Articles identified were considered eligible if they were written in English and addressed exercise interventions targeting young people (between the ages of eight and 25) receiving inpatient mental health services. Studies with various methodologies were included as long as they explored “any form of activity designed to increase activity levels or improve diet quality.”

The search produced three eligible studies; one conducted in Australia, one in New Zealand, and another in the United States. Two comprised of predominately female samples, while the third was 81% male. The setting, length of stay among participants represented in the sample, intervention type, intervention aim, and results documented varied considerably across the studies described. One intervention was sports-oriented, one was yoga-oriented, and one included a hybrid fitness approach.

Two of the studies described programs that were woven into pre-existing activities, and the third outlined an intervention piloted in addition to pre-existing programming. Although diet and nutrition were accounted for in the search process, none of the studies eligible for the review focused on nutrition or related outcomes.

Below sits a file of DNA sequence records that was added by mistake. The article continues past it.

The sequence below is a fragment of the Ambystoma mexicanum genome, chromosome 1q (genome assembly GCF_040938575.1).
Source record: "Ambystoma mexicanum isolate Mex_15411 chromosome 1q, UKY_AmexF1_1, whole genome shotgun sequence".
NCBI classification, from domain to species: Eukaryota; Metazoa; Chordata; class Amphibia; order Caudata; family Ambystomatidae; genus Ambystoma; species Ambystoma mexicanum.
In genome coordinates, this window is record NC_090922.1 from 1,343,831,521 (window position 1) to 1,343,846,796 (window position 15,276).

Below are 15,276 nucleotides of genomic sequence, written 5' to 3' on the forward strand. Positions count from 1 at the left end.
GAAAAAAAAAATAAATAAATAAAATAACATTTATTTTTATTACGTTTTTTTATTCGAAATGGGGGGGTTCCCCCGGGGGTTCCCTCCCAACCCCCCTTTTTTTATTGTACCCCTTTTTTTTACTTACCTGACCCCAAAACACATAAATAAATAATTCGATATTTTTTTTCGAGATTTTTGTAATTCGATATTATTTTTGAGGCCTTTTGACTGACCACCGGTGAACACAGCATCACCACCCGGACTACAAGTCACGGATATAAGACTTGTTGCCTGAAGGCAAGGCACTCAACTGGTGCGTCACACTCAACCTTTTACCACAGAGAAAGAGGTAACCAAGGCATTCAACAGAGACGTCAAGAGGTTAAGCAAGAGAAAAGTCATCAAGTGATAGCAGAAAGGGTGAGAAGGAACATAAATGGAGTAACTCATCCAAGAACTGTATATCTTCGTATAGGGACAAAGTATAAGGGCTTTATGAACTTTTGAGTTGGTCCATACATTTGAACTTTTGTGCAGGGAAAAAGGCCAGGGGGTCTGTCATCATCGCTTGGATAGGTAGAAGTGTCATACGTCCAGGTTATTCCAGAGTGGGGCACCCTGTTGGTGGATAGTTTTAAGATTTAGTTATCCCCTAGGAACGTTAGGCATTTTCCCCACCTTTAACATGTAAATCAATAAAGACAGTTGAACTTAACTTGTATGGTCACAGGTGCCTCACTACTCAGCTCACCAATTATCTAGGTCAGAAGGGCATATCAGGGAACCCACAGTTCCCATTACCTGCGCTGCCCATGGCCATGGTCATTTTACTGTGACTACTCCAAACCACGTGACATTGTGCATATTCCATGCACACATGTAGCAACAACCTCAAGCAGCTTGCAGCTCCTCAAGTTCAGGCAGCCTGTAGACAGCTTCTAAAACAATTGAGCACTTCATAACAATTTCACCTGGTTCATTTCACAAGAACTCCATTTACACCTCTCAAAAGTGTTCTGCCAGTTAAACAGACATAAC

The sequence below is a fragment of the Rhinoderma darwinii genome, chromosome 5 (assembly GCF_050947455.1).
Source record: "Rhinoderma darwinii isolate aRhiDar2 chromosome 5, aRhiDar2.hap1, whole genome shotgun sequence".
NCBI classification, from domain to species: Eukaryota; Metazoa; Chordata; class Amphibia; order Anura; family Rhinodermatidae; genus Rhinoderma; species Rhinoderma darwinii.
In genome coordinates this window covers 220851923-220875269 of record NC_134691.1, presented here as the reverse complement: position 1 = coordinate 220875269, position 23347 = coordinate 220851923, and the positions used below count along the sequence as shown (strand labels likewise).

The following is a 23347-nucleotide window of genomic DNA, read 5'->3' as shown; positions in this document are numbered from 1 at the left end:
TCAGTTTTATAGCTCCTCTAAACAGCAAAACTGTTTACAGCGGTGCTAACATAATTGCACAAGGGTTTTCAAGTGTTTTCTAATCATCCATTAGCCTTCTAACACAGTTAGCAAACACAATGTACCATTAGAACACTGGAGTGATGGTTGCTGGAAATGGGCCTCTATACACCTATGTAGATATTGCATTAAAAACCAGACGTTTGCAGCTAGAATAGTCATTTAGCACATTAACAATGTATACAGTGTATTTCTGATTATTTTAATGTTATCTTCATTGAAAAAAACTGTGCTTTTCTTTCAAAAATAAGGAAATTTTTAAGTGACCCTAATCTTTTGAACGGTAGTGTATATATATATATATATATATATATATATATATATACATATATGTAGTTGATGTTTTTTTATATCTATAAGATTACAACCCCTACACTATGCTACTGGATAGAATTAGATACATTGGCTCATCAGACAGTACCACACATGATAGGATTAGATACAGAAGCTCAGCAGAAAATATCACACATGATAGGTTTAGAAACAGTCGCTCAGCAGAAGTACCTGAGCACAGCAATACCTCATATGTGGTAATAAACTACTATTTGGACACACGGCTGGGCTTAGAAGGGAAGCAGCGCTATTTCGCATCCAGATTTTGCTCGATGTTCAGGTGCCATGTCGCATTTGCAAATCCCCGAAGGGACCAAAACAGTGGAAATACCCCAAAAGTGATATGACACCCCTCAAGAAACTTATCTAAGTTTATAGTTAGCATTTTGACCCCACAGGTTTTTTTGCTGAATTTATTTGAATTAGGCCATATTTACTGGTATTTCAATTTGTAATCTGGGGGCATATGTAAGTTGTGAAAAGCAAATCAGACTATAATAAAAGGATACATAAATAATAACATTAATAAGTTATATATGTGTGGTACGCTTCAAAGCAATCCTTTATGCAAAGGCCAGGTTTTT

Although all studies (exclusively pre-post in design) accounted for a variety of health and physiological outcomes, with apparent implications for physical comorbidities, only one included psychological outcomes as variables of interest.

“The aim of this review was to identify studies that reported lifestyle interventions (physical activity and diet) administered within child and adolescent inpatient units. There is a paucity of evidence for the implementation of lifestyle interventions in this setting. However, preliminary work suggests lifestyle interventions may be feasible within routine inpatient care. Therefore, this could potentially benefit young people’s mental and physical health, as observed in other populations and care settings.”